GOLDHAGEN: I must say that when I chose this for the epigram of the book, it never occurred to me that some people might read it in this way. It comes from a section of Democracy in America on why great revolutions will no longer occur. And it’s really about leadership. This is about Hitler. And what it says is that no man, Hitler, no matter how powerful he is, can move people against their hopes and desires. And that is part of the argument of the book, that Hitler, as powerful a figure as he was, as charismatic as he was, could never have accomplished this had there not been tens of thousands, indeed, hundreds of thousands of ordinary Germans who were willing to help him.

HEFFNER: But, of course, I had the feeling of an intense irony here. Many years ago I edited Tocqueville’s Democracy in America in a paperback edition. And whenever I see Tocqueville quoted I take it very, very seriously. And I thought to myself, “is this meant to be exculpatory?” And that, no, it didn’t fit with the book at all.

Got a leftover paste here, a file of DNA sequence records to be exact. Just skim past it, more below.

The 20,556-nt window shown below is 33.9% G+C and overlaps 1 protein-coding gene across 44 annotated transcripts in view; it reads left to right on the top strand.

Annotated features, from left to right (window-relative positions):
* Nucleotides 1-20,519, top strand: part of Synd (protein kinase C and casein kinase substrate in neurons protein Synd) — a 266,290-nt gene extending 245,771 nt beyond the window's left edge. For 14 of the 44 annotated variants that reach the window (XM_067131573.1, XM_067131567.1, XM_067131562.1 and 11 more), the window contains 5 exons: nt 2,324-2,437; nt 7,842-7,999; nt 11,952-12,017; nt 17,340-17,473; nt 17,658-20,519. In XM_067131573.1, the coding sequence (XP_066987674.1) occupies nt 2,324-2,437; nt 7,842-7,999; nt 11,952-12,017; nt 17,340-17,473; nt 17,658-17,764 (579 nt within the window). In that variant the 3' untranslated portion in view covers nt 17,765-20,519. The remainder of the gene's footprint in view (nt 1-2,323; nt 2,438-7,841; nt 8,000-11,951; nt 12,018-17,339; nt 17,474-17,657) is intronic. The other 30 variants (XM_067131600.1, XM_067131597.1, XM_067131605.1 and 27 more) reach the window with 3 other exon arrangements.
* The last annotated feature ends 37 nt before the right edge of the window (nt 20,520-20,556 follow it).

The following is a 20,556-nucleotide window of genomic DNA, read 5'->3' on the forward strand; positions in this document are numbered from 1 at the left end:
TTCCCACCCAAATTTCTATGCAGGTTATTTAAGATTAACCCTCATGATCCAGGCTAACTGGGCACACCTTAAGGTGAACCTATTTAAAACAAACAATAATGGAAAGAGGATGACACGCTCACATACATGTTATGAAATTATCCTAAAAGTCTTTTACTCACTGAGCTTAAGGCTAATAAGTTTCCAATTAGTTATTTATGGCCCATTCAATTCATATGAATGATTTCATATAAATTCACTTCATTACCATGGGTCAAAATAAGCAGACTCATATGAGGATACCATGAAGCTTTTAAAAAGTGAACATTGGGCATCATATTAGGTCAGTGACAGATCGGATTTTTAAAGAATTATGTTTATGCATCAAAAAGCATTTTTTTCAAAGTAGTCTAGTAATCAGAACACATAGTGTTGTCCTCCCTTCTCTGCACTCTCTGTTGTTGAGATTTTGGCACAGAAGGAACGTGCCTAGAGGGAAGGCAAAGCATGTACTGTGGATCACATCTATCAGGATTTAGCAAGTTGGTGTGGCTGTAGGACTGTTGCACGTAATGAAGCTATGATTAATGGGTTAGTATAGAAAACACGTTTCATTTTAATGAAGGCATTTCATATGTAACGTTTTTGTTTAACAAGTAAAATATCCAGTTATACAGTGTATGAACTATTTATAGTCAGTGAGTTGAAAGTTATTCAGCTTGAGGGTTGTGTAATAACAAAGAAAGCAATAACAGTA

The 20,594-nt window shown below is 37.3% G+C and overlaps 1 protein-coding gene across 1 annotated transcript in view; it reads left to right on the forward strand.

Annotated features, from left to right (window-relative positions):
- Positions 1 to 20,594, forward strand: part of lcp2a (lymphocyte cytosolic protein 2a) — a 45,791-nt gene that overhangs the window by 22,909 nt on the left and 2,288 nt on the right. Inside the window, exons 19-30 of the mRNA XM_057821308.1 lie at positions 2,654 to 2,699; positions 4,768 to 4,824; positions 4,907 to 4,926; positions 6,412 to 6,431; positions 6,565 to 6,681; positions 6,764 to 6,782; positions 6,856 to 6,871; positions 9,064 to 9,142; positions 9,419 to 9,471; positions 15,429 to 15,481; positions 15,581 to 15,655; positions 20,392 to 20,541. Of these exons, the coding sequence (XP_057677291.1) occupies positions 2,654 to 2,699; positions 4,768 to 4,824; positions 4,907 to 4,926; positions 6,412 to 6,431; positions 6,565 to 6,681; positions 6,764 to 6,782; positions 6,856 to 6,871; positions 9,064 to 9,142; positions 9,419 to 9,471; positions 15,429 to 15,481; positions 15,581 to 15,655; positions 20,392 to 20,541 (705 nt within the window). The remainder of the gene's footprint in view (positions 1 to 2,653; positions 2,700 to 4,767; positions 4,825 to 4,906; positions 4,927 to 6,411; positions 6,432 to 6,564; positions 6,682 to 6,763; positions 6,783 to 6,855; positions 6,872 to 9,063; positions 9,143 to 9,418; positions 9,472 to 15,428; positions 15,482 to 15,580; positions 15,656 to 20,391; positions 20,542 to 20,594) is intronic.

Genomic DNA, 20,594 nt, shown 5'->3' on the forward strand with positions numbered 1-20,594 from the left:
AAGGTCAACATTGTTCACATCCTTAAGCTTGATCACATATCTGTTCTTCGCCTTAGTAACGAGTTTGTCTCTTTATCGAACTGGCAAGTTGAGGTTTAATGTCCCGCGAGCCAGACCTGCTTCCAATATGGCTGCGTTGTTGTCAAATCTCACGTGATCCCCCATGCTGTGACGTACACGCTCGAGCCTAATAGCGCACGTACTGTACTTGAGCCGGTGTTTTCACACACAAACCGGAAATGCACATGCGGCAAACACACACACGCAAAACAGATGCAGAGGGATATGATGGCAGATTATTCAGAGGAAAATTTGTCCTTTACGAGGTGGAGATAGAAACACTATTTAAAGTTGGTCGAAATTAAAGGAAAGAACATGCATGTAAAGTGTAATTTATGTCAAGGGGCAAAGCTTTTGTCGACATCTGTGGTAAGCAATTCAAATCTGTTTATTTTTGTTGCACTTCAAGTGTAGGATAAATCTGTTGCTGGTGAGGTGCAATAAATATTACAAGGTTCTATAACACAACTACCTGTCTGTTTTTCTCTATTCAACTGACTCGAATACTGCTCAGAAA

GOLDHAGEN: No, no. But it wasn’t meant in that way.

HEFFNER: I understand.

GOLDHAGEN: It’s about Hitler’s incapacity to have moved Germans against their hopes and desires. So, in no sense is it exculpatory.

HEFFNER: Okay, let’s then, as you’ve suggested anyway, that motives should be set aside. Couldn’t it be — let’s not take it from this section, let’s not consider this section where it comes — it’s a statement. You took it out of context. Here it is. Isn’t there a truth to this in terms of the larger question of whether indeed the Germans, the ordinary German, was an executioner?